- Live Martian Jelly?
First, emptiness, and then boom! A strange donut-shaped jelly object suddenly appeared on a repeated snapshot from the NASA Opportunity rover. Some thought it was an alien fungus, but scientists have denied rumors. The sudden appearance of the rock is due to the fact that the rover simply knocked out the formation of the wheels, after driving around the area.
- Wafer Island on the Red Planet
The Martian jelly donut did not work, but the planet can boast with another strange “dessert” formation. A picture from the 2014 MRO showed an unusual island in the shape of a waffle. The feature is pulled out 1.2 miles and is located in the area of lava flows. No, the Martians hardly had large waffle makers. Most likely, the fault lies on the lava, pushing to the surface of the lower formation.
- Dragon Rocks
Even at NASA there are fans of Game of Thrones, because the space agency signed this picture as “Dragon Rocks of Mars”. But the scaly pattern is not evidence of the skin of a mythical creature. It's all about the ancient landscape processes associated with erosion. Responsibility lies on the nature of water and its interaction with stone. In the process there is clay, which has yet to be studied.
- A shiny object on a Martian surface
Everyone loves shiny items. But they attract even more attention if they are located on distant planets. In 2012, the Curiosity rover imprinted a bright and brilliant object that stood out on Martian soil. The entire image covers 1.6 inches. Scientists believe that this is just part of the geology of the planet.
- Martian Spoon?
Look carefully at the center of the frame received by NASA Curiosity. It seems that in front of you is a spoon with a long handle hanging up, casting a lower shadow. What? Is this a hint of Martians love of cooking? Not. Simply, the Red Planet does not have earthly gravity; therefore, such fragile formations can rise and not fall to the surface.
- No Martian metal
Some fans of Martian images with particular attention studied the frame of the Curiosity rover, obtained in early 2013. It seems that on the surface lies a piece of unknown metal. Do not think that it is a fragment forgotten by a Martian blacksmith. Most likely, we face the rest of the meteorite or the quirks of the game of light.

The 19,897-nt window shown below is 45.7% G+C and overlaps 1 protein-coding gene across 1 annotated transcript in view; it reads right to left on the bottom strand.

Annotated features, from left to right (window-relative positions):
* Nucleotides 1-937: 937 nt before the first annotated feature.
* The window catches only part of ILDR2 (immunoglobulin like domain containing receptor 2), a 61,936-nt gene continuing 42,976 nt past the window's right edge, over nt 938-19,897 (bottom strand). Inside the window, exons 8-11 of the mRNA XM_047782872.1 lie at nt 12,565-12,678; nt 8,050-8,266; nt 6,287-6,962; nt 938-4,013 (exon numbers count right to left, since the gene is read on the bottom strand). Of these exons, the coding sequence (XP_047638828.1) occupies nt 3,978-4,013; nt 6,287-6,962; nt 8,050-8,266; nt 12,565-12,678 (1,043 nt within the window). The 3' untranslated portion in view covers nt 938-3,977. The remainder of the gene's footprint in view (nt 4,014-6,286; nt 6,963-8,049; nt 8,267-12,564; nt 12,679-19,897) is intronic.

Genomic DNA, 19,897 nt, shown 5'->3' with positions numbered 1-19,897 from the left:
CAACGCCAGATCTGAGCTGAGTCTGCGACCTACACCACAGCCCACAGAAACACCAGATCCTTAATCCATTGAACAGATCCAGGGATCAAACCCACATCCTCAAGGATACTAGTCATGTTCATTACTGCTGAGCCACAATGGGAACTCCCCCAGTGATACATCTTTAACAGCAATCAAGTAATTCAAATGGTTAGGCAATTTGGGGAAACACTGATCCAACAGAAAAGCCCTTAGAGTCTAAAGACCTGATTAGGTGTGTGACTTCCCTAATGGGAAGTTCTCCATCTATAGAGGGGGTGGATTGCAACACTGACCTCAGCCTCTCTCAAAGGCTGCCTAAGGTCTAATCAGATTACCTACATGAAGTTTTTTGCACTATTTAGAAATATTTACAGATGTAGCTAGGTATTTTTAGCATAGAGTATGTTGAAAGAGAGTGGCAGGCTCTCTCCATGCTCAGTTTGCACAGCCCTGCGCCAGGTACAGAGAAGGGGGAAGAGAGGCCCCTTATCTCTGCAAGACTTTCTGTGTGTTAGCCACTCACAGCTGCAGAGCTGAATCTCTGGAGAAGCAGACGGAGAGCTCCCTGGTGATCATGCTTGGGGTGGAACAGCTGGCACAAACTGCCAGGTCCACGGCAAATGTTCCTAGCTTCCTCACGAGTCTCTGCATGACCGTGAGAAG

- Night labyrinths
In 2017, the NASA MRO orbiter looked down and captured this amazing region “Noctis Labyrinthus”, which translates to “night maze”. Wavy formations - sand dunes. Before you lay laminated mountain, created by heavy erosion, clusters of stones and sand dunes. It consists of sediment, which is susceptible to destruction during exhumation.
- Bright light on the Martian horizon
The NASA Curiosity Apparatus in 2014 sent an unusual shot, displaying light on the horizon of the planet. Of course, the first to respond were UFO fans who tried to point out the source of alien activity. Researchers believe that this is a cosmic ray impact caused by the passage of high-energy particles through space.
- Part of the rover
The Curiosity Martian rover was able to capture many amazing objects on the Red Planet. In 2012, an incident occurred when the device noticed a shiny object on the surface that did not match the environment. Immediately there was a lot of theories and comic comments. The explanation turned out to be incredibly simple: this is a fallen part of the rover itself.
- Martian buildings?
It is sometimes difficult to judge the size of formations from the Martian images. In this frame from Curiosity, figures resembling the tops of buildings are noticeable, but their size does not exceed 6 mm. Scientists believe that these are crystals or minerals filled with emptiness. In January 2018, the device shared pictures, receiving in response a lot of jokes describing Viking tires or runes.